Here is the reality: as I write this almost 30 million Americans are unemployed. Will they get their jobs back? Time will tell, but I'm sure we can agree that 30 million people will not go back to work immediately. Some businesses will never recover. There will be long-term unemployment. That news alone is concerning to any business owner. If your customers are unemployed, how will they afford your products or services? Fair question. So, that leads us right back to the headline. Is professional photography dead?
Magazine publishers will have you know that print as a medium is changing: there are more localized and niche magazines than ever. If you are paying close attention to your market, you'll see that while the industry has changed to accommodate the growth of online journalism and other publications, it isn't gone! Don't give up on the possibility of being published, but also don't discount highly-popular blogs, online magazines, and other publications. They vary in their reach and shelf life, but there’s no reason to ignore the power of print.
At the start of my journey, I stumbled and made mistakes as we all do… but those mistakes were all part of a steep learning curve. For the first 10 years of my career, I exclusively did private portrait commissions. That experience was invaluable in that it taught me how to deal with children of all ages. It’s difficult at the best of times to connect with a child who considers you a stranger, and to draw out the uniqueness in each child within a very limited time puts huge extra pressure on that connection.
Not so long ago I was paralyzed by limiting beliefs about my talent, my abilities, and my business as a portrait photographer. I made excuses as to why x photographer was successful, consistently booked, had a greater following, and why I did not. Always finding comfort by filling in the blanks with which obstacles (finances, equipment, knowledge, time restraints, or life circumstances) were holding me back from being the artist, creator, and business owner my heart longed for.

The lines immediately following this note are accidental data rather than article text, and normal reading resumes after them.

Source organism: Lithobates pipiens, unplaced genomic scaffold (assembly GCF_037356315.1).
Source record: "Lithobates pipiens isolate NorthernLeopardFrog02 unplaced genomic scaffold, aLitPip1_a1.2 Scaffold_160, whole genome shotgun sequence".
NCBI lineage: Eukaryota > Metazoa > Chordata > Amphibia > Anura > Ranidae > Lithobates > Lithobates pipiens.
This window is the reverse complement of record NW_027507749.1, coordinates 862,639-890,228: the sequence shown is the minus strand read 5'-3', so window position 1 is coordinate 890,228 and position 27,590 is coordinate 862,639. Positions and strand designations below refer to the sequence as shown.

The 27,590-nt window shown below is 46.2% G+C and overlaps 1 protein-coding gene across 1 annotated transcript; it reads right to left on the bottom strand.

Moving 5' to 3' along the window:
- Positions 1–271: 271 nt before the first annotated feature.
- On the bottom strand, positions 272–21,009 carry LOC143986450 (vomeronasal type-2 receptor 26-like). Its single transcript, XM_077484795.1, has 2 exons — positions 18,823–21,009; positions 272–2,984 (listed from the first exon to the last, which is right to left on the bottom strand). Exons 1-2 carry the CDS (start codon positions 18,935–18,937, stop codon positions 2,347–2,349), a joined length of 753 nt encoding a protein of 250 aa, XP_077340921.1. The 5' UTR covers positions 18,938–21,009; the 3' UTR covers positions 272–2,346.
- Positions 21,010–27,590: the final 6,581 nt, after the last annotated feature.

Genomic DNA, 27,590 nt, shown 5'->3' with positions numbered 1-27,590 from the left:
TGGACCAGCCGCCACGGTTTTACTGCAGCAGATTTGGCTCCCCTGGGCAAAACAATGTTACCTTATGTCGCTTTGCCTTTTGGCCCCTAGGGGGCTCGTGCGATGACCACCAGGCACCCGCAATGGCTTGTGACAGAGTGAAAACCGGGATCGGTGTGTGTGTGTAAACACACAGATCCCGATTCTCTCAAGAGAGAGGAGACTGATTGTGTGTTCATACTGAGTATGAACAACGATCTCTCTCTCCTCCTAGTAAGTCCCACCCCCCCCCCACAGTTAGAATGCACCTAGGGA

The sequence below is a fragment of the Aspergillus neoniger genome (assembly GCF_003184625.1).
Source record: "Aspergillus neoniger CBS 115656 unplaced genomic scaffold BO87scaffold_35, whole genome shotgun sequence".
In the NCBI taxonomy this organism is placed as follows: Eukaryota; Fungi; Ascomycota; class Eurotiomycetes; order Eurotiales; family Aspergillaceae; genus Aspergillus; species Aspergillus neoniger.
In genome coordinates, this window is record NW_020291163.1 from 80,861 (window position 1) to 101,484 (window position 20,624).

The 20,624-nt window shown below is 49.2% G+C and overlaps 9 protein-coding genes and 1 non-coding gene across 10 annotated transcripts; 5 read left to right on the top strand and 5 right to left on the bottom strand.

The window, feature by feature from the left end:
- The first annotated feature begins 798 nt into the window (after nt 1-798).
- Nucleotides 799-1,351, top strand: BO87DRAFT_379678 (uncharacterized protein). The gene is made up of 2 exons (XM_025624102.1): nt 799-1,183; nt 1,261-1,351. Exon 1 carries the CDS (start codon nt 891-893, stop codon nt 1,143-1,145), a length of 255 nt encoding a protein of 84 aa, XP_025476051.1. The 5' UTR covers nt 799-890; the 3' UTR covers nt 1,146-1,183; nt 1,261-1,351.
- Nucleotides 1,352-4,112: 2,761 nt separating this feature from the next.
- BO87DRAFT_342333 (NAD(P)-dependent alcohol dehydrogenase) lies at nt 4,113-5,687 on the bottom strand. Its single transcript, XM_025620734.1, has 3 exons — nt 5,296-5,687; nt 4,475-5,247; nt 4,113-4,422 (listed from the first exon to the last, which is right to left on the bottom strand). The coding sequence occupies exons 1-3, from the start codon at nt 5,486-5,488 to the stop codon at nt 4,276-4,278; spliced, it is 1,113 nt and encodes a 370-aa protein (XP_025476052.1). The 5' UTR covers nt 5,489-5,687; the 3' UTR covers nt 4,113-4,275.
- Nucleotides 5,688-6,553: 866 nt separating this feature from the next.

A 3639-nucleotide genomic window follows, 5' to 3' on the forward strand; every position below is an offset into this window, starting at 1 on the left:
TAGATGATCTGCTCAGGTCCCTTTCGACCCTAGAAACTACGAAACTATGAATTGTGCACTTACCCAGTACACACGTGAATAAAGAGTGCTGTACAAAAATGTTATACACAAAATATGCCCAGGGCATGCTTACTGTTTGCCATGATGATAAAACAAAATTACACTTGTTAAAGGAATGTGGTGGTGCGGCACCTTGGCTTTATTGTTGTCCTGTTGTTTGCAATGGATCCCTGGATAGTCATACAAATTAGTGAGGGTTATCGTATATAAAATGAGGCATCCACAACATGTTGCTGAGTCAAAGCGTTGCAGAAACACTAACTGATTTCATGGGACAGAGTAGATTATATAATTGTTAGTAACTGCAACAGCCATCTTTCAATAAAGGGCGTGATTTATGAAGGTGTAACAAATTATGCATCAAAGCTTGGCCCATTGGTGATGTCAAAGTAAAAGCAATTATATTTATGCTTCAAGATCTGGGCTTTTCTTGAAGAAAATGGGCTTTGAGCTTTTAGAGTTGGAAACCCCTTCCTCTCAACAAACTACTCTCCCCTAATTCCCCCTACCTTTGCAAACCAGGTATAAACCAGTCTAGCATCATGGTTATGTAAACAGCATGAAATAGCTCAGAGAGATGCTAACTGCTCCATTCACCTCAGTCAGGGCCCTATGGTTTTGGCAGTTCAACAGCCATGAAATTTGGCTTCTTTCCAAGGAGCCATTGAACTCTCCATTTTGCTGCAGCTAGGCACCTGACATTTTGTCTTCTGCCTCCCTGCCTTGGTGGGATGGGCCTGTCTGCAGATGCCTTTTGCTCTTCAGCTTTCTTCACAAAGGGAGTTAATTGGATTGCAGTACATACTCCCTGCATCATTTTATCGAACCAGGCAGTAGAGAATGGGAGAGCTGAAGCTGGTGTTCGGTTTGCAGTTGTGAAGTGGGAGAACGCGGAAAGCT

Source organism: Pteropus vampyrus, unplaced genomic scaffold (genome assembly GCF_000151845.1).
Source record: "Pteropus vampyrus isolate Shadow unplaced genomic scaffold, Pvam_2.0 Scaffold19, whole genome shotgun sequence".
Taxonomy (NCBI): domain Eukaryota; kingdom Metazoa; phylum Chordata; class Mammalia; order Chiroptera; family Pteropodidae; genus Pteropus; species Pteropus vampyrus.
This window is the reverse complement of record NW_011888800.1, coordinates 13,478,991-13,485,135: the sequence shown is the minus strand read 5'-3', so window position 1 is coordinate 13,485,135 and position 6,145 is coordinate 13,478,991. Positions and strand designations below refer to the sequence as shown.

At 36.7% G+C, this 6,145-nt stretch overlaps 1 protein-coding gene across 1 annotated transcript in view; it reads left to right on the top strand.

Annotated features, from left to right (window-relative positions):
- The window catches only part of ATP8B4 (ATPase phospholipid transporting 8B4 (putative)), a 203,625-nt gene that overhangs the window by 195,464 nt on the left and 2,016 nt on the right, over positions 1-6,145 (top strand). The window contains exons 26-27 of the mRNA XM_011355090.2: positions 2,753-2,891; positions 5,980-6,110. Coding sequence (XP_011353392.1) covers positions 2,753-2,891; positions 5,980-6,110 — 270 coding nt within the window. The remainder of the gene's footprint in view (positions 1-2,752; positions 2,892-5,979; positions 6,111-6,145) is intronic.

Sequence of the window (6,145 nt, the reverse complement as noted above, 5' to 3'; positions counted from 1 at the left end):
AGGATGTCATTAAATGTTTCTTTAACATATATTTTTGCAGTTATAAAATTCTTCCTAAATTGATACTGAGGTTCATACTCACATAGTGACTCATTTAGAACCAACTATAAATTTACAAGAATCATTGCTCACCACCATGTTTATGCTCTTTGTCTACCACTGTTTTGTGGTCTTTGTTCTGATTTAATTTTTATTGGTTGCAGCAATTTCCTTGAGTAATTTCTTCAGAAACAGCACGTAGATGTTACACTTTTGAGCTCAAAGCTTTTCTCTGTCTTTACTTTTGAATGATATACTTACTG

Choosing the right strobe for your needs is not only a question of budget but how you intend to use the strobe. The criteria and features desirable for studio strobes differ from those designed for location use, and vice versa. That said, strobes designed for location use can be used in the studio, and studio strobes can in some cases be used on location. So, if you can only budget for one type of strobe, don’t worry. Keep in mind that every strobe involves a series of compromises, and there is no one strobe that does everything and does it well. That’s why there are portable strobes designed for location work and larger, more powerful strobes intended for studio work. Each has its pluses, minuses and place.
There is a recipe in everything we do as human beings, one that incites some type of emotional response no matter where we are and what we are doing. It involves the senses—whether a single one or multiple at the same time. In the artistic realm, part of the goal is to generate a response based on a recipe that engages sight. This requires a process that will make your vision come to life—from formulation to actualization in creating images that inspire and elicit joy when viewed.
This is your business. Your company. Your future. You must be confident in your vision. You cannot build your company on someone else’s vision. Think about it. As a photographer, when clients come to me with their Pinterest vision boards, I typically hand them back. Why? Not because I am trying to be obnoxious, but because that was not my idea. I can’t execute on someone else’s vision any more than another photographer can execute on mine.
High-volume photography is one aspect of the industry that seems both intriguing and daunting to a lot of photographers. I will go over why I want to photograph it, the basics of setting up team and individual images, and how to organize your day and files as you jump headfirst into one of the most profitable dollar-to-hour segments of photography out there.
Inspiration doesn't just arrive on its own. It must be triggered, and there are a lot of different things that can help with that. Working on visual taste and general understanding of art is also important. Try to spend some time looking through the art of any medium, and analyze on a daily basis why it is good and what people like about it.
Having a consistent look to your images is the one thing most photographers struggle with, but it’s the best thing to help you in establishing a recognizable brand and attracting your ideal client. Let’s take a look at five things that have helped me establish my signature photography style over the last few years, in order of their importance to me and my brand.